Piano Cover: Puff

| By Paul | | Comments (12)

This is a rather quickly put together second piano recording. I used to play this for my children when they were very young. A friend mentioned the song the other day and that reminded me of the wonderful memories of playing it. I hope you find it peaceful.

The lyrics are:

Puff, the magic dragon lived by the sea
And frolicked in the autumn mist in a land called Honah Lee
Little Jackie Paper loved that rascal Puff,
and brought him strings and sealing wax and other fancy stuff.

Together they would travel on a boat with billowed sail
Jackie kept a lookout perched on Puff's gigantic tail,
Noble kings and princes would bow whene'er they came,
Pirate ships would lower their flags when Puff roared out his name.

A dragon lives forever but not so girls and boys
Painted wings and giant rings make way for other toys.
One grey night it happened, Jackie Paper came no more
And Puff that mighty dragon, he ceased his fearless roar.

His head was bent in sorrow, green scales fell like rain,
Puff no longer went to play along the cherry lane.
Without his life-long friend, Puff could not be brave,
So Puff that mighty dragon sadly slipped into his cave.

Of course, since the song was recorded in the early 60s by Peter, Paul and Mary, many assumed it was about smoking marijuana. The lyrics were written by Leonard Lipton and Peter Yarrow who were students at Cornell and who have said this is not what the song is about at all.

It is what the lyrics say. One of the authors, Yarrow, sings the lyrics as modified above to make it gender neutral (as opposed to just about a "little boy"). It's about growing up and losing interest in imagination, leaving a dragon playmate lonely and depressed.

For me, it's about lamenting the loss of innocence.


Suzanne said:

Just beautiful. It made me cry. I miss listening to you play. I remember being little and listening to you. Love you.

Beautiful. Love it. Thank you for sharing.

castorgirl said:

Thank you so much for sharing this Paul... absolutely beautiful. I now have a big smile on my face and it calmed the internal chaos to the point of being able to breathe freely...

shen said:

Absolutely, about lost childhood... something you and I know something about.

Ivory said:

Aaahhhhh. Loved it. I wish you'd make piano playing a regular part of your blog. It's very... uplifting! Thanks!

It's so helpful, reassuring and soothing for the little ones. I play it all the time together with your first song "Angel" :)

One Survivor said:

This is so beautiful. Thank you so much for sharing it. I remember this song from growing up.

You should put out a CD, if you have not already. You play beautifully. I love that you don't sound mechanical. You sound like you play with your heart and soul!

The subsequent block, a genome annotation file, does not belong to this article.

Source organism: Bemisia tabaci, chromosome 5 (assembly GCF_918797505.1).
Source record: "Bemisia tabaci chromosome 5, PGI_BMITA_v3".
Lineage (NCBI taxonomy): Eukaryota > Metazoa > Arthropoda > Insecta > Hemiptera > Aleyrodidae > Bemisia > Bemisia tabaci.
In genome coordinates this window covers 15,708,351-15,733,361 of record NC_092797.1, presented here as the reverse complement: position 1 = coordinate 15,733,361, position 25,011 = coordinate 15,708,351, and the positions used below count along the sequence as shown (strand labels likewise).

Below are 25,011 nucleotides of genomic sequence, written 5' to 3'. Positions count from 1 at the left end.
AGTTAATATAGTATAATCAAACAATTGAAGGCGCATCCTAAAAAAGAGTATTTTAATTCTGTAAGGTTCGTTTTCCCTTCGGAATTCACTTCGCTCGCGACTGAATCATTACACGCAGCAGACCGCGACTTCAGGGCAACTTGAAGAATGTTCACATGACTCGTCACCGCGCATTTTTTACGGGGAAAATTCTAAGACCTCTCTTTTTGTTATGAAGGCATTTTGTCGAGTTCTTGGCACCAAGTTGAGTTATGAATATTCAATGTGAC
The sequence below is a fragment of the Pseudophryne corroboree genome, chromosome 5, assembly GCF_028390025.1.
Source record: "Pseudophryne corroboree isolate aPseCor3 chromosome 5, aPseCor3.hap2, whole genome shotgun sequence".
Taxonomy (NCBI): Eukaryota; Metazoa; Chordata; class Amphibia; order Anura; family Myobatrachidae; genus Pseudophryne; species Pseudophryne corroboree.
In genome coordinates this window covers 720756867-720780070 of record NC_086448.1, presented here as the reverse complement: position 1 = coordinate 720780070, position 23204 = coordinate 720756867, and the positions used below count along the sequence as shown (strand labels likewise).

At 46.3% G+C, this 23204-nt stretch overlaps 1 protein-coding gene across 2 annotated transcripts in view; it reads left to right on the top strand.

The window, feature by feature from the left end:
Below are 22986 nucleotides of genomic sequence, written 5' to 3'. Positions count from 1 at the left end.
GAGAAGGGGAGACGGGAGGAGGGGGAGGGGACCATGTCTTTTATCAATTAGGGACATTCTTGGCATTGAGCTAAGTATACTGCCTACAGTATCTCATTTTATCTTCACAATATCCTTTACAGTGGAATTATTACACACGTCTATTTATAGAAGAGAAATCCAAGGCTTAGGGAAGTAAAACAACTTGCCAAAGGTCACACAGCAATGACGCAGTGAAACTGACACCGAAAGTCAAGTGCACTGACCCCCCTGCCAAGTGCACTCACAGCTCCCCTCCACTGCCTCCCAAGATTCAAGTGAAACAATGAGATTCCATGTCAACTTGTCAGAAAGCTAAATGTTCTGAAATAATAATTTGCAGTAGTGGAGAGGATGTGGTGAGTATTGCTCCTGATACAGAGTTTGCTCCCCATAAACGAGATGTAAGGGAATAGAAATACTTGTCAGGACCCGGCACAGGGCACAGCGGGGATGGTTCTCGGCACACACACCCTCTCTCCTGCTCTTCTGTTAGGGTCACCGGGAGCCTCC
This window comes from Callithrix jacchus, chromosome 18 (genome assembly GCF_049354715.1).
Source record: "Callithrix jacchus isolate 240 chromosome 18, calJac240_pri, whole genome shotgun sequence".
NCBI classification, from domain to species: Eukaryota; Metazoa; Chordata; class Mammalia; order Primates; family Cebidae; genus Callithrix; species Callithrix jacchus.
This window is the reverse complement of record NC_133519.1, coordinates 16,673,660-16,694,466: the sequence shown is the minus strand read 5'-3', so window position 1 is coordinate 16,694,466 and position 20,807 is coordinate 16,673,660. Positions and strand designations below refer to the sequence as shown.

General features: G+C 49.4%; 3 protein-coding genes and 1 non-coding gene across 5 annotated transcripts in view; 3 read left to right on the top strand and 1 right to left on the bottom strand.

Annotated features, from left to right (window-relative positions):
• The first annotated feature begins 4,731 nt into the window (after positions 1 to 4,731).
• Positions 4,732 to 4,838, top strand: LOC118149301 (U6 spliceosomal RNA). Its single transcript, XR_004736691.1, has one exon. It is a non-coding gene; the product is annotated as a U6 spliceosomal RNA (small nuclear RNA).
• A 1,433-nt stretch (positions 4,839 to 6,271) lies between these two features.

Paul Author Profile Page replied to One Survivor:

Thanks, everyone, for your wonderful comments. Being told that your music doesn't sound mechanical is pretty much the ultimate compliment for a musician. So, thanks!

gracie said:

Thank you. My father used to play that song for me on his piano back in the 1970s - the part of my father that I loved with all my heart, and still do.

I love this song! I sang it to my children when they were small. To me it's about the power of imagination and how sad it is when we give that up. It reminded me to hold onto that magic and to encourage my children to do so as well.

Marie said:

Hi, Paul -

When I was a young kid (6-7 years old), whenever we would sing this song in music class, I would cry and cry and cry -- big, ole' sobs. I didn't know why, the words were beyond my years, but the music touched me in a way that just tore up my soul.

The poor teacher . . . I guess she thought that, if we sang it over and over that eventually I'd quit crying over it. But, no. Eventually, she pulled it from our selection list.

Anyway -- I so love your gentle and healing touch on the piano. Anytime you want to bless us with a recording, I'm pleased . . .

- Marie (Coming Out of the Trees)

Paul Author Profile Page replied to Marie:

Thanks Marie. Yes, I have had similar experiences with breaking down hearing or playing songs, and not knowing why. In fact, I wrote that I used to play this song all the time for my girls. I really had no idea why. I didn't pay attention to the words, or maybe I just didn't understand them.

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This page contains a single entry published on September 30, 2009 1:57 PM.

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